Id. ¶ 8.
2016, Clarity claims it discovered OmniWest violated the
Agreement. Orig. Pet. ¶¶ 21-33. Specifically,
Clarity alleges OmniWest used Clarity's confidential
customer/investigator information and lists to attempt to
lure away its customers/investigators to its competitors and
has made "disparaging remarks to [Clarity's]
customers/investigators indicating that it is going out of
business, no longer conducting research studies, and is
filing for bankruptcy." Id. ¶¶ 25,
filed its Original Petition in state court on January 20,
2017, alleging breach of contract, misappropriation of trade
secrets, tortious interference with contracts, tortious
interference with prospective business relationships,
business disparagement, and conspiracy claims against
OmniWest, Jablonski, Yost, and Muhovic. See Orig.
Pet. ¶ 35-49. OmniWest timely removed to this Court on
March 3, 2017. As noted above, on March 28, 2017, this Court
granted Clarity's unopposed motion to dismiss its claims
against Jablonski, Yost, and Muhovic without
prejudice. See Order of Mar. 28, 2017 [#18]
March 10, 2017, OmniWest moved to dismiss Plaintiffs Original
Petition for lack of personal jurisdiction and improper venue
under 28 U.S.C. § 1406. Mot. Dismiss [#9] at 1. In the
alternative, OmniWest moved to transfer the case under 28
U.S.C. § 1404(a) or dismiss the case under the doctrine
of forum non conveniens. Id. The motion has been
fully briefed and is now ripe for this Court's review. In
addition, although not discussed by either party, the Court
will determine whether subject matter jurisdiction exists
over this dispute.
moves to dismiss Clarity's Original Petition based on
lack of personal jurisdiction under Federal Rule of Civil
Procedure 12(b)(2). To determine whether a federal district
court has personal jurisdiction over a nonresident defendant,
the court considers first whether exercising jurisdiction
over the defendant comports with due process. Religious
Tech. Or. v. Liebreich, 339 F.3d 369, 373 (5th Cir.
2003). If the requirements of due process are satisfied, the
court then determines whether the exercise of jurisdiction is
authorized by the jurisdictional "long-arm" statute
of the state in which the court sits. Id. Because
the Texas long-arm statute has been interpreted as extending
to the limit of due process, the two inquiries are the same
for district courts in Texas. Id; see also Tex. Civ.
Prac. & Rem. Code §§ 17.001-093.
Process Clause requires a nonresident defendant be properly
subject to the personal jurisdiction of the court in which
the defendant is sued. World-Wide Volkswagen Corp. v.
Woodson, 444 U.S. 286, 291 (1980). The Supreme Court has
articulated a two-pronged test to determine whether a federal
court may properly exercise jurisdiction over a nonresident
defendant: (1) the nonresident must have minimum contacts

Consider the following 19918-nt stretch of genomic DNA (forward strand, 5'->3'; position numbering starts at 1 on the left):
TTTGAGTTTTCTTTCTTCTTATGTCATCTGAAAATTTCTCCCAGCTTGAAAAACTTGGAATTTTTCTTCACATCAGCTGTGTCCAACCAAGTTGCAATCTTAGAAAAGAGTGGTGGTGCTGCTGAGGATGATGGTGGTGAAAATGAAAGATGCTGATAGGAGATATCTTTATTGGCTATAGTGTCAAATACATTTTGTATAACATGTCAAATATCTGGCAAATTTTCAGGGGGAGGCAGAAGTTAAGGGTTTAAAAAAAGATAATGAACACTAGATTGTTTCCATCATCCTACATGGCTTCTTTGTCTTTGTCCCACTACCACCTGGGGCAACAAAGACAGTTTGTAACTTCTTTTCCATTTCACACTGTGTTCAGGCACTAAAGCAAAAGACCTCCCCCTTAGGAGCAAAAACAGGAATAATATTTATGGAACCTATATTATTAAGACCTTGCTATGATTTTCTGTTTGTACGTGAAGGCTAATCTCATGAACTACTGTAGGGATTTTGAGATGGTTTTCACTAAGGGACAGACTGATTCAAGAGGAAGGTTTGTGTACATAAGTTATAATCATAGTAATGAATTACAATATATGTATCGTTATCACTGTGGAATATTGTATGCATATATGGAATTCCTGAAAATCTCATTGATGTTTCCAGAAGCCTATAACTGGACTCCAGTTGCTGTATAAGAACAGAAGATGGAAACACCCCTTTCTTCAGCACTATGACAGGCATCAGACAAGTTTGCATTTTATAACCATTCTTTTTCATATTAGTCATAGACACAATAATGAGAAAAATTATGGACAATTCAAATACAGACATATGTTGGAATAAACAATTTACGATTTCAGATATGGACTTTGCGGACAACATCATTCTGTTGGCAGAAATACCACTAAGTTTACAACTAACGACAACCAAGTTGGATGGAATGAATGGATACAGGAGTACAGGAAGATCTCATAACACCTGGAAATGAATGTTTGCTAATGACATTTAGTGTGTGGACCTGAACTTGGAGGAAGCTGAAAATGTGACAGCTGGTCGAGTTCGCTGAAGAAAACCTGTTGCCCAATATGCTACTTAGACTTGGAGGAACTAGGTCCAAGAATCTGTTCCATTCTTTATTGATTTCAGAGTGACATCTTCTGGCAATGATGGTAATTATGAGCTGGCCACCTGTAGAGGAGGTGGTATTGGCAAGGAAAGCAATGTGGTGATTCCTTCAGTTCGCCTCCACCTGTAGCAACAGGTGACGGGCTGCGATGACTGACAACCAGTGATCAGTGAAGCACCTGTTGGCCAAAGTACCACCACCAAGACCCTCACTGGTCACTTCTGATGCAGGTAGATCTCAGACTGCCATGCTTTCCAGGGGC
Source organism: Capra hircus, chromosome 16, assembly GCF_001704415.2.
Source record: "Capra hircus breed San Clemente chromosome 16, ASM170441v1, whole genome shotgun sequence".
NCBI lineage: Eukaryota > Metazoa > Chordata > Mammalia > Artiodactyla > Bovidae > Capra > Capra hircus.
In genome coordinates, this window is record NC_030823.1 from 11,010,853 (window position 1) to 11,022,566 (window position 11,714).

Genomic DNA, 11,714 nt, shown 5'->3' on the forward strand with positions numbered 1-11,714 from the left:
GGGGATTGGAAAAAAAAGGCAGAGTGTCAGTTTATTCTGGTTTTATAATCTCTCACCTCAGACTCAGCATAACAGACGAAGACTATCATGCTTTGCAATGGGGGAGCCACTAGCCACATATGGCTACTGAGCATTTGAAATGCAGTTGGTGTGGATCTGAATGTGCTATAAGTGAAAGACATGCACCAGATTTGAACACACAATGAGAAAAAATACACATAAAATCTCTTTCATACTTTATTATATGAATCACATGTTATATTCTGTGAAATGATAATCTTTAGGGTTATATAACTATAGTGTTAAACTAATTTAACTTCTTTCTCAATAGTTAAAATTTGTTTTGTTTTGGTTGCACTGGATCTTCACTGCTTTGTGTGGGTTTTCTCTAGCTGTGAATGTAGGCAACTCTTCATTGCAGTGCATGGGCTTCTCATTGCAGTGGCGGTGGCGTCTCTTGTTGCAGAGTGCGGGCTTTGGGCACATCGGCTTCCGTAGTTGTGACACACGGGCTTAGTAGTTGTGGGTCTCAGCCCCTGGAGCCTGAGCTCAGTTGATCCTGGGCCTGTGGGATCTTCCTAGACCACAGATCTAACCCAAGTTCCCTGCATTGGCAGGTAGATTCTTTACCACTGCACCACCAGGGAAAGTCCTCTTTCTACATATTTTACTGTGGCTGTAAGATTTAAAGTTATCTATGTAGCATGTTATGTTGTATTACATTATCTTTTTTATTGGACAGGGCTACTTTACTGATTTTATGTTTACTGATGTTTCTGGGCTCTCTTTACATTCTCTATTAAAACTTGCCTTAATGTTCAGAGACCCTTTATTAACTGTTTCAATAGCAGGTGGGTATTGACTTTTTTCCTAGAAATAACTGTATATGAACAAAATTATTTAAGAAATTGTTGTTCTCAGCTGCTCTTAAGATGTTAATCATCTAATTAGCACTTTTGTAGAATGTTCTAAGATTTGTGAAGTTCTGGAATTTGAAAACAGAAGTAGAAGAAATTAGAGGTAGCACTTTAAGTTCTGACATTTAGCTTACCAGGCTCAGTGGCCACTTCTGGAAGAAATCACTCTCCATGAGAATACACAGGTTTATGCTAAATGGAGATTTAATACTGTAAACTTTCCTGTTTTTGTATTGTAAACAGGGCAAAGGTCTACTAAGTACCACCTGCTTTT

with the forum state, and (2) subjecting the nonresident to
jurisdiction must be consistent with "traditional
notions of fair play and substantial justice."
Int'l Shoe Co. v. Washington, 326 U.S. 310, 316
(1945); Freudensprung v. Offshore Technical Servs.,
Inc., 379 F.3d 327, 343 (5th Cir. 2004).
defendant's "minimum contacts" may give rise to
either general personal jurisdiction or specific personal
jurisdiction, depending on the nature of the suit and the
defendant's relationship to the forum state.
Freudensprung, 379 F.3d at 343. A court exercises
general jurisdiction over the defendant if the defendant has
"continuous and systematic contacts" with the
forum, regardless of whether those contacts are related to
the cause of action asserted in the case. Id.
Specific jurisdiction, by contrast, is based on the
proposition "that 'the commission of some single or
occasional acts of the [defendant] in a state' may
sometimes be enough to subject the [defendant] to
jurisdiction in that State's tribunals with respect to
suits relating to that in-state activity." Daimler
AG v. Bauman, 134 S.Ct. 746, 754 (2014) (quoting
Int'l Shoe, 326 U.S. at 318).
plaintiff has the burden of making a prima facie case by
showing a defendant has sufficient "minimum
contacts" with the forum state to justify the
state's exercise of either specific or general
jurisdiction. Freudensprung, 379 F.3d at 343. If the
plaintiff does so, the burden shifts to the defendant to show
such an exercise offends due process because it is not
consistent with traditional notions of fair play and
substantial justice. Id. Finally, when a court rules
on a 12(b)(2) motion to dismiss for lack of personal
jurisdiction without holding an evidentiary hearing, it must
accept the non-moving party's jurisdictional allegations
as true and resolve all factual disputes in its favor.
Guidry v. U.S. Tobacco Co., 188 F.3d 619, 625 (5th
claims it lacks the substantial, continuous, or systematic
contact with Texas required to establish general personal
jurisdiction. Mot. Dismiss [#9] at 4-5. OmniWest is
incorporated under Arizona law and ...